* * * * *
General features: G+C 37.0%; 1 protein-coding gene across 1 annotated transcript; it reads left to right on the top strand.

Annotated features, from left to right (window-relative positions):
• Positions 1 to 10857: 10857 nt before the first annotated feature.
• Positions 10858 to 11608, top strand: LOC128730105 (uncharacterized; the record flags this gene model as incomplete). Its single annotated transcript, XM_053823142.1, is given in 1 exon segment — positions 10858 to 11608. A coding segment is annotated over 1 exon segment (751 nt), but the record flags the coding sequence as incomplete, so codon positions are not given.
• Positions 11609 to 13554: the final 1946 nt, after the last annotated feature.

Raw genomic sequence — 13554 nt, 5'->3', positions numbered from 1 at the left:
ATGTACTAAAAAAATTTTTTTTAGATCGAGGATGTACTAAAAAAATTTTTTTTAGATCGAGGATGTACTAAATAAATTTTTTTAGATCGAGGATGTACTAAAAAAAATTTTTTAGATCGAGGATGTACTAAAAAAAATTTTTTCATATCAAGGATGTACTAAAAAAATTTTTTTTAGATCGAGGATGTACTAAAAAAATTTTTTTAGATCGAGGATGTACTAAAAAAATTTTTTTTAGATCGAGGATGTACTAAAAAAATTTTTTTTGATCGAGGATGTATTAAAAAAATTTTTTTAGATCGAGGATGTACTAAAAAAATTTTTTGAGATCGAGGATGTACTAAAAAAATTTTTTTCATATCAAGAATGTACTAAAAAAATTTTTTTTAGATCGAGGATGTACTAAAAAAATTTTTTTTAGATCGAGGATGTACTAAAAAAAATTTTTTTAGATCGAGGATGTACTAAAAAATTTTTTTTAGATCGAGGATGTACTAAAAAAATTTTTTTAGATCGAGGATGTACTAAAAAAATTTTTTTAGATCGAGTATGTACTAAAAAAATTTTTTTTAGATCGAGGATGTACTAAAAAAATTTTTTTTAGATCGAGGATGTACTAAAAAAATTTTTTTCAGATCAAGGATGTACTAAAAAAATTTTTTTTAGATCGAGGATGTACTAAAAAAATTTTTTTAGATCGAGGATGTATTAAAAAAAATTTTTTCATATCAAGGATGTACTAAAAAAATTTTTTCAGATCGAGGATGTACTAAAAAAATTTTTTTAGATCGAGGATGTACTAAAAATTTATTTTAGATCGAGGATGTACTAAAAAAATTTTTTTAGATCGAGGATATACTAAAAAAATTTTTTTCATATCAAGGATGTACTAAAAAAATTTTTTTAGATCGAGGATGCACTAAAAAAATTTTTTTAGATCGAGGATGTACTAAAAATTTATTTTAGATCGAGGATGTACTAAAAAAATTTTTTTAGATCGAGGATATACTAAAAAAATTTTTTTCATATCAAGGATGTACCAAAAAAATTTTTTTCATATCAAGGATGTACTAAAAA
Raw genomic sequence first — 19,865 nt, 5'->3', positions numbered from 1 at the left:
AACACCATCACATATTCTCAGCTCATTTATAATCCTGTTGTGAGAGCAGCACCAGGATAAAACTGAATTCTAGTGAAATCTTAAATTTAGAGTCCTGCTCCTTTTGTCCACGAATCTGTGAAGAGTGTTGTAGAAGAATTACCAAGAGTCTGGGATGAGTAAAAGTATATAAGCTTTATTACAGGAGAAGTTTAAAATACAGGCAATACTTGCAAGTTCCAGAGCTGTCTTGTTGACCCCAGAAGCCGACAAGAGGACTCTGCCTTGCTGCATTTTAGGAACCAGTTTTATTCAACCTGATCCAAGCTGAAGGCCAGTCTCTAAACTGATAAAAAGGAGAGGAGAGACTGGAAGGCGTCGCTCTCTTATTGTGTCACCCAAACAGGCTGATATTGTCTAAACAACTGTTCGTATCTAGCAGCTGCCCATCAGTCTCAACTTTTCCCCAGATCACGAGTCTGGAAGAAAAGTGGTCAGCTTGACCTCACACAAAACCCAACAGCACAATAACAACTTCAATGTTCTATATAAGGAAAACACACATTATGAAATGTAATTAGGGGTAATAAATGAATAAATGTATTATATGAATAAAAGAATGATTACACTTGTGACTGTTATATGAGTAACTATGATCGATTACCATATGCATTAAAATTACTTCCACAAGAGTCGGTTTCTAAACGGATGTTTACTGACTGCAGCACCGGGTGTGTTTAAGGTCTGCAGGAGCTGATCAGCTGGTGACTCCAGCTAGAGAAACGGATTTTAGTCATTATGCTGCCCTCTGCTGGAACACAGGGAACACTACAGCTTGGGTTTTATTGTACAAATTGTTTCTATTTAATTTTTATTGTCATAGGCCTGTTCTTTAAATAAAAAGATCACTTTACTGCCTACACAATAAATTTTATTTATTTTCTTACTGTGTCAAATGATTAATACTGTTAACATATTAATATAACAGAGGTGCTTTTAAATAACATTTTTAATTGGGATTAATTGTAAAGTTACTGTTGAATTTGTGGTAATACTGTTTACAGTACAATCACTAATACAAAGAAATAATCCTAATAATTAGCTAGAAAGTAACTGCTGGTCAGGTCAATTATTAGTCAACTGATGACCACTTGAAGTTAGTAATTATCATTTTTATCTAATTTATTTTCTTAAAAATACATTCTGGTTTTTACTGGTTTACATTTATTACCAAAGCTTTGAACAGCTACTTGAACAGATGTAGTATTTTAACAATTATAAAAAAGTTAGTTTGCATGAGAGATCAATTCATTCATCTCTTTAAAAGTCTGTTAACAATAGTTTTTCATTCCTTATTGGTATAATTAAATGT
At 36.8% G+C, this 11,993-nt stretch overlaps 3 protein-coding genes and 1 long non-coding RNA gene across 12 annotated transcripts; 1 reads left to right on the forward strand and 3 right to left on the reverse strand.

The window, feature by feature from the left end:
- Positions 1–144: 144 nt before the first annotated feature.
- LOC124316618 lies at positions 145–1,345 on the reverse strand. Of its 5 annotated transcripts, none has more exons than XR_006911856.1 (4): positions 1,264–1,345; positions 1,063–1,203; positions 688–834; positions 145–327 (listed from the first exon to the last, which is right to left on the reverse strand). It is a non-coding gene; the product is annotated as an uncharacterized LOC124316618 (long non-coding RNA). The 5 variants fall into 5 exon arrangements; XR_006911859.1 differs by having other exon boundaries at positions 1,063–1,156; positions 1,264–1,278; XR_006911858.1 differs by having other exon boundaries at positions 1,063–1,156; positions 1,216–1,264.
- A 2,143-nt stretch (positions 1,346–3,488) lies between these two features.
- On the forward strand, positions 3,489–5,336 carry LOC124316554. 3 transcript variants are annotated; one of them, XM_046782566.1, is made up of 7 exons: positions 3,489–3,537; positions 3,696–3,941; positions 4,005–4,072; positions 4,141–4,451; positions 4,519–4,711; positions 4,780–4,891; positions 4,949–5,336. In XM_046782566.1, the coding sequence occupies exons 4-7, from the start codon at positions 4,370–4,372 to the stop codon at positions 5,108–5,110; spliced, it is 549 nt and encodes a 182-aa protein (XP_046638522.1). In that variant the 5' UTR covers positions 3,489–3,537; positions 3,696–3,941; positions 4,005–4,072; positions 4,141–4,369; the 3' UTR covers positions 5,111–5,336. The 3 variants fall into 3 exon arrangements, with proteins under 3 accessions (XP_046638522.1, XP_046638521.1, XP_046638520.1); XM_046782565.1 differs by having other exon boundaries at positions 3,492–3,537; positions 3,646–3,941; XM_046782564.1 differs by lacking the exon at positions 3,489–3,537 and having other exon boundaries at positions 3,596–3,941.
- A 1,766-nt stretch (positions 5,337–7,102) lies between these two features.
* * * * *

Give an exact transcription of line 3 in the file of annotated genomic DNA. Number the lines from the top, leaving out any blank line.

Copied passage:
• Positions 1 to 10857: 10857 nt before the first annotated feature.